Can one find verses that say there's more to being a Christian than sincere belief? Certainly. But what that shows me is that the Bible is at worst contradictory, and at best startlingly unclear, regarding what is by far the single most important element of Christianity. If we're to be punished or rewarded eternally according to a certain set of criteria, isn't it strange that the Bible doesn't just lay out all in one place (or better yet, in many places) exactly what those criteria are? It seems rather cruel of a supposedly omnibenevolent God to leave the matter even slightly ambiguous.

Second, let's assume the objector is correct. In fact, let's raise the stakes even higher. In 
Luke 9:23 Jesus says, "If anyone desires to come after Me, let him pick up his cross daily, and follow Me." If we interpret this as a requirement for "true Christianity," then almost the entire church consists of fake Christians. Yet I can point to ex-Christians who met even this ridiculously high standard. Ex-preachers like John Loftus and Dan Barker once dedicated their lives completely to Christ and produced plenty of so-called spiritual fruit. If they weren't "true Christians," then no one is.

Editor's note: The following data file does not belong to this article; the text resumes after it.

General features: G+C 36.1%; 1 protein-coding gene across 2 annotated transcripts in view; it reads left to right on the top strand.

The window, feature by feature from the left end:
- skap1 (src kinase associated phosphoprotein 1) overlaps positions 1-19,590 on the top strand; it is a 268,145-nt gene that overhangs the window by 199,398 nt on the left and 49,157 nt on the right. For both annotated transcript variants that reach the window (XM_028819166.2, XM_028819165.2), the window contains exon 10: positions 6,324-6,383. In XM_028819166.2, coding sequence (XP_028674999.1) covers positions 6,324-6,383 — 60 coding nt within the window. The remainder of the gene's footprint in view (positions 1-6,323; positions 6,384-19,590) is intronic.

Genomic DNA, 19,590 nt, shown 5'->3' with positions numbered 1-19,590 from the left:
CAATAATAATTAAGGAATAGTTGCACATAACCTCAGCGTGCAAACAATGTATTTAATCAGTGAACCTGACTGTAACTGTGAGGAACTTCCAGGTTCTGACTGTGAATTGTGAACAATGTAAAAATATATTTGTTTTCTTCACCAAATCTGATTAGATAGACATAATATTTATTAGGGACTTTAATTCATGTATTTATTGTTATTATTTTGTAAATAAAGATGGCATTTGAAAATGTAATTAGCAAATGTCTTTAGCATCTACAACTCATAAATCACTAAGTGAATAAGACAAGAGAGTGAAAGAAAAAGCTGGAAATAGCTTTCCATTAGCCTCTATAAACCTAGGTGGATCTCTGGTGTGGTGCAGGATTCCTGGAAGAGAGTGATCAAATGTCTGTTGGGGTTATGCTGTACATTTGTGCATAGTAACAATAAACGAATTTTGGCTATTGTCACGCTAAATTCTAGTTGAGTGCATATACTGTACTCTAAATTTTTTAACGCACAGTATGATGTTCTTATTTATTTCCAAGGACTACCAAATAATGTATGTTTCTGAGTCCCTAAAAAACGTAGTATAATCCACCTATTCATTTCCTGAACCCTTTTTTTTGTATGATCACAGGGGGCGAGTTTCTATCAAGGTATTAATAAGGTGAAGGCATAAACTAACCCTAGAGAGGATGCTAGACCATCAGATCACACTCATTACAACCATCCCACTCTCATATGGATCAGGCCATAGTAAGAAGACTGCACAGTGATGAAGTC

Those who claim that ex-Christians weren't Christians at all probably haven't had any experience with them. My advice to them? Read the testimonies linked in the above paragraph. Read the stories from regular people on the ex-christian.net forums. Read Ebonmuse's excellent essay "Into the Clear Air," which describes the agonizing process that Christians go through when they leave Christianity. And read blogger Luke Muelhauser's detailed account of the richness of his former relationship with God. If they've read all that and still believe that ex-Christians must have been insincere, they are only revealing their dogmatic adherence to a view that bears no resemblance to reality.

2 comments:

  1. earlier comment deleted, corrected, and reposted, referenced Luke instead of Matthew

    Hi Tim, it's me again-lol

    I've read lots of your entries, and find your blog and your life-story interesting. I find myself wanting to comment on every entry, but don't want to be overly intrusive. If I may, I would like to give my thoughts once again here: